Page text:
Investing ethically doesn’t hurt returns

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The image many investors have of ethical investing is the use a negative screen – a list of “sin stocks”, such as tobacco, alcohol, gambling and firearms companies, that are excluded from a fund’s portfolio.

While negative screens are still in widespread use, and have been expanded to cover environmental, diversity and human rights concerns, a range of other approaches are now in use.

These include impact investing, which involves investing to make a positive social and environmental impact, and ESG integration, a holistic approach where environmental, social and governance issues play a part in all facets of the investment management process.

Investors can no longer simply say they want an ethical fund. They have to find out how a chosen fund approaches ethical (socially responsible or ESG) investing.

The other image many investors have is that they have to give up investment returns to invest ethically. According to the Responsible Investment Association of Australia, the number one reason people do not invest in ethical funds is that they worry that there is a tradeoff between ethical investing and fund performance.

However, the latest research suggests that socially responsible investing does not come at the cost of lower returns. Earlier this year the Australian Centre for Financial Studies released a report on ethical investing in Australia, including a survey of a wide range of studies on the impact of ESG on investment returns.

The report uses the term socially responsible investing, encompassing environmental, social and governance investment decisions, ethical investing and values-based investing. It looks at any investment process that includes non-financial factors, including the use of negative screens and positive screens.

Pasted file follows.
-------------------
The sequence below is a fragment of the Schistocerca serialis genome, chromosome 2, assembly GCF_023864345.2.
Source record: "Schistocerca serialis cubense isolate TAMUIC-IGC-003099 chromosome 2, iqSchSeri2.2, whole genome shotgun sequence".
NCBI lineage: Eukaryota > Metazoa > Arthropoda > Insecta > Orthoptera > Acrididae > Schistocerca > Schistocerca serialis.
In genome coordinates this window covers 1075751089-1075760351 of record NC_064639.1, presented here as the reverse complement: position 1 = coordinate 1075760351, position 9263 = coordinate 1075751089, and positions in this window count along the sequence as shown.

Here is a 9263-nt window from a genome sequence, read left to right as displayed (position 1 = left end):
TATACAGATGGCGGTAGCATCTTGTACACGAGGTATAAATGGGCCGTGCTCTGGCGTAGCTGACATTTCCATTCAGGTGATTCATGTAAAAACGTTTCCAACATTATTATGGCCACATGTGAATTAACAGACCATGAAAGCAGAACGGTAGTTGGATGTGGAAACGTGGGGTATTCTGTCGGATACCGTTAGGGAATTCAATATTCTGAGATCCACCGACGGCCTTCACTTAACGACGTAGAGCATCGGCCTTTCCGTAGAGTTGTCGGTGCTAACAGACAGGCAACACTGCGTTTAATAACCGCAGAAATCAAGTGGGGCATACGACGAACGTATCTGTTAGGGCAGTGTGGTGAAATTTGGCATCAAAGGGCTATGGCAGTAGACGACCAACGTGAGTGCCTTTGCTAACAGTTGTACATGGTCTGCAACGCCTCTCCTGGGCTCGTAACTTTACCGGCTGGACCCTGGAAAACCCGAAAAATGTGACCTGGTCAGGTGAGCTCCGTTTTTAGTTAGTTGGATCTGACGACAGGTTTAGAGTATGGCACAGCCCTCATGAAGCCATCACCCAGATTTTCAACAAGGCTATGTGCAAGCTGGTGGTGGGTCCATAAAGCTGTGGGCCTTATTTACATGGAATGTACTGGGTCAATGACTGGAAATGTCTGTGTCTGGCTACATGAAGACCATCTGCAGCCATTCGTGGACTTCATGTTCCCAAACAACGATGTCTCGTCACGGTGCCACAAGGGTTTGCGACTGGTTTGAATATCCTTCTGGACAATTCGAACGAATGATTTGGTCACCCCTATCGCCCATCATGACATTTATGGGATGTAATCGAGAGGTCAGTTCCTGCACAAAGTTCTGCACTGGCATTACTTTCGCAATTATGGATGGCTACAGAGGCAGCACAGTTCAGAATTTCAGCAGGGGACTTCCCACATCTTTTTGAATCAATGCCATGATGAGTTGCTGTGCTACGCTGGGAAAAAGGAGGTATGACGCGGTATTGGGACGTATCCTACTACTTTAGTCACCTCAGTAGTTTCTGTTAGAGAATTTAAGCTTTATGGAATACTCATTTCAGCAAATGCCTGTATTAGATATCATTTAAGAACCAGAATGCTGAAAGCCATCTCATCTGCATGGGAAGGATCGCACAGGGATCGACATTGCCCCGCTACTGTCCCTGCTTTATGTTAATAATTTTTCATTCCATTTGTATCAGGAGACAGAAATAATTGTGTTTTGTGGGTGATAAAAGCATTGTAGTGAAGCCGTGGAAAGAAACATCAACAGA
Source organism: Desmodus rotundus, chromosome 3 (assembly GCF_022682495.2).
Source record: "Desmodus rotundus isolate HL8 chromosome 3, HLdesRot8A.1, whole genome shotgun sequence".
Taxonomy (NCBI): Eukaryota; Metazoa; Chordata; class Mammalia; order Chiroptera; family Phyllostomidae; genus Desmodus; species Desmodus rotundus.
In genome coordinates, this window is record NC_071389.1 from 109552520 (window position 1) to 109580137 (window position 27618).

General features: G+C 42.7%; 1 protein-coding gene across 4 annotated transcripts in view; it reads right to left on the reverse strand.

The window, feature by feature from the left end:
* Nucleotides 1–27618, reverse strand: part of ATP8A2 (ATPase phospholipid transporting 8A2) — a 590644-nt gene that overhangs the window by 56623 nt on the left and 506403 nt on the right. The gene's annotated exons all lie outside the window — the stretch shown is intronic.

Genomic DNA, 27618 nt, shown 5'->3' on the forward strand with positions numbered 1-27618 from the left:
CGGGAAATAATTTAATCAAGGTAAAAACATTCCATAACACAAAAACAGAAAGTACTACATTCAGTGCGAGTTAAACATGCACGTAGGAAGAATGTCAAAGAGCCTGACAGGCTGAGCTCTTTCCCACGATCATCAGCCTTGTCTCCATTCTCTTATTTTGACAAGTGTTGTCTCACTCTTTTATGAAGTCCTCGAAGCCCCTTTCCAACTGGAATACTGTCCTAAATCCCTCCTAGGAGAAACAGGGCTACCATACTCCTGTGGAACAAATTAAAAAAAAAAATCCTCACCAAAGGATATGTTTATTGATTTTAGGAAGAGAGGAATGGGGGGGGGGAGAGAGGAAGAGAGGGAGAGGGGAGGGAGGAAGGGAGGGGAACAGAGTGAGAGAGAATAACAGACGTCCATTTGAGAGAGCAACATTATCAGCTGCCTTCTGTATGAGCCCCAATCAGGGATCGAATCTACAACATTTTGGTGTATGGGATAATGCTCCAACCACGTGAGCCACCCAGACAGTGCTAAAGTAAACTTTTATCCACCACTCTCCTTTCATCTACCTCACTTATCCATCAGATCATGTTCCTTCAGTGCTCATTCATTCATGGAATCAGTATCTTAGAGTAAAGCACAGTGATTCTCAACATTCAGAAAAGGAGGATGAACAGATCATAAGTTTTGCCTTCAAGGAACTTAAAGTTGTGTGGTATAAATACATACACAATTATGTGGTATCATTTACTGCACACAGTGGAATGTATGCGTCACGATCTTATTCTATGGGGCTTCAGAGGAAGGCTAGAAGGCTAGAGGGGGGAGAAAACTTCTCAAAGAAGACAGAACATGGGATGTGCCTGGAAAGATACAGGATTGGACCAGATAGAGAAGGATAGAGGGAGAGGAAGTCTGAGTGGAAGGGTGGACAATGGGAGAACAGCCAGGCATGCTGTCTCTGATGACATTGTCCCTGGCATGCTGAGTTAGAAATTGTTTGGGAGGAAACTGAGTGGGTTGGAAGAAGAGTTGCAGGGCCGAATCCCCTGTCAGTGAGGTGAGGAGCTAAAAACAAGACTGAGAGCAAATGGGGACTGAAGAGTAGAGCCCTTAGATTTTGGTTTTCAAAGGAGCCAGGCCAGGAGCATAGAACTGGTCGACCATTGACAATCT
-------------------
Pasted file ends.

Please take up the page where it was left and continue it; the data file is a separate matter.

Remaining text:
The report says: “Investment theory suggests that imposing restrictions on investable assets will shrink the investment opportunity set available to an SRI fund manager. SRI funds may underinvest in financially attractive opportunities and suffer from a loss of diversification. The result is that they would be expected to underperform.”

But based on its review of available studies, ACFS found that “the balance of empirical evidence would seem to suggest that socially responsible investing does not come at a detriment to financial returns.”

One US study that looked at fund returns between 1981 and 1990 concluded that “investors can expect to lose nothing by placing their money in socially responsible funds.”

Similar findings have been made in studies conducted in the UK, Germany and the US.

The evidence is not unanimous, with some studies reporting evidence of underperformance by SRI funds and some showing outperformance.

Joint analysis of 20 academic and broker studies by the United Nations Environment Program and Mercer found 10 showing evidence of a positive relationship between ESG factors and portfolio performance, seven reporting a neutral effect and three a negative association.

The biggest analysis to date was conducted by Deutsche Asset Management, working with the University of Hamburg. It looked at 2200 studies and reported that 90 per cent of the studies found “at least a non-negative relationship between ESG factors and corporate financial performance and a majority reporting positive findings.”